The taxi pulled in and Mel got into the front and the others into the back and they were gone.’
Des scratched his head and wondered why the bony faced man didn’t haggle the price this time.
The launderette was opened a seven o’clock as usual by Jenny Baldwin three people waited whilst she filled out the receipts for their washing that they were leaving for her to do.’
They paid her for the service then went on their way to work; pensioner’s Stan Chambers and his wife Sheila came into the laundrette she had a large carrier bag with her with that they had brought in the car and it had several bed sheets in it. Sheila loaded the largest washing machine with the bedding then put the washing powder in and then fed the slot with the money need to carry out the wash. Then in came Albert Renwick with his washing. The recently divorced seventy year old had moved into a sheltered but he insisted that it was an apartment not a home. Albert and his friend Stan Taylor still had an eye for the ladies. They would sit in the laundrette and watch the women walk past; reminiscing on days that were no longer here. They were both just lonely old men with nothing else to do but talk about their past and how it was in their day. They would meet up every Monday with Stan Chambers, Sheila his wife set the washing machines away and would leave the men to chat away whilst she did some food shopping in North Shields. Davey Turner and Ron Lee, they used to go into Shields and have a coffee in the library But Davey’s walking was letting him down these days. He waddled rather than walked because his hip joins were going. Each of them would spend a few hours discussing their ailments and if you weren’t suicidal before you came you were when you left. Albert had taken to carrying around with him a list of all of his ailments and his medication. He had had part of his nose removed because of a cancerous growth and he was worried sick that it may return to another part of his body.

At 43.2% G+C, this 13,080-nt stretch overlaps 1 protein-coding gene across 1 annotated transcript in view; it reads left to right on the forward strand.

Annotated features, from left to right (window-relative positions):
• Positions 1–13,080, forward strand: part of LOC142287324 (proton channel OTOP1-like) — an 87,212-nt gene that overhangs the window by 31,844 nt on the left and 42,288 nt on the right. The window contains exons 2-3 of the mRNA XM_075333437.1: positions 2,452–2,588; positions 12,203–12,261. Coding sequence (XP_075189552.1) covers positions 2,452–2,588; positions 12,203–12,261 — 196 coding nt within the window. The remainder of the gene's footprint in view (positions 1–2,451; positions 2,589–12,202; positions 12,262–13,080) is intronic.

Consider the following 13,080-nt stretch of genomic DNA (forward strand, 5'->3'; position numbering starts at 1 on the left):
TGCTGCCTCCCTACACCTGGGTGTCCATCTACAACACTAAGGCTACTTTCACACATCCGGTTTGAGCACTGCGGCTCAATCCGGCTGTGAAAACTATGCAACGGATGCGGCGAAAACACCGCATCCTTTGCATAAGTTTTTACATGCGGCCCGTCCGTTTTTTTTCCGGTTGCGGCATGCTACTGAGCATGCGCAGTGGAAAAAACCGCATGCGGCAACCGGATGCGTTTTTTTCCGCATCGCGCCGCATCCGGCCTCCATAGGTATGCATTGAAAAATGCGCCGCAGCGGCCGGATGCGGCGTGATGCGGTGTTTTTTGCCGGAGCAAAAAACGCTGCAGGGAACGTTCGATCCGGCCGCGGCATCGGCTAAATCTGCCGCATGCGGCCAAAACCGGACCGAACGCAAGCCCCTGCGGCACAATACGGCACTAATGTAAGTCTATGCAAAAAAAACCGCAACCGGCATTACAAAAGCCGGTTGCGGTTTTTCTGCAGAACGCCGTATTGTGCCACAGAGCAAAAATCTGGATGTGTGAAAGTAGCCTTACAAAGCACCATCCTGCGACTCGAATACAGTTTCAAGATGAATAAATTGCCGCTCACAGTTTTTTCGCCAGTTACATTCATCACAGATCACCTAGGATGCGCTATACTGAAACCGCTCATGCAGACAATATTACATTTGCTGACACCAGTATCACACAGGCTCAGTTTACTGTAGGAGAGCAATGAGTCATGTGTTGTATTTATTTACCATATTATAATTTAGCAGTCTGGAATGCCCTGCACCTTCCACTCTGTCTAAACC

They all had walking sticks and Stan Chambers had an uncontrollable shake in his hands he had to drink coffee using a straw because if he didn’t the coffee ended up all over him.
Stan was a very knowledgeable man about the Wild West and the Native American tribesmen. He would tell fascinating stories of Wild Bill Hickok (Buffalow Bill),
Jessie James, his brother Frank; the Younger brothers, Billy the kid, and George Armstrong Custer. He waxed lyrical about their prowess with a gun. He would talk about every different Indian tribe there were around in America before they were wiped out by the American settlers and mountain men looking for gold.
He talked about the cattle rustlers and the murders of hundreds of men; women and children; who had come gold prospecting; their claims stolen by unscrupulous gangs of pistolero’s. Fortunes in gold that were made and lost in 1849 became the main talking point. Stan had a vast library of history books and would often be seen down at Tynemouth Railway Station for the car boot sales which took place every weekend. He would spend countless hours looking for material with some historical significance.
Another friend Barry Smith would turn up; Barry was well to do and had property in Spain. He spent six months of the year abroad and liked to meet up with his old school friends when he was home.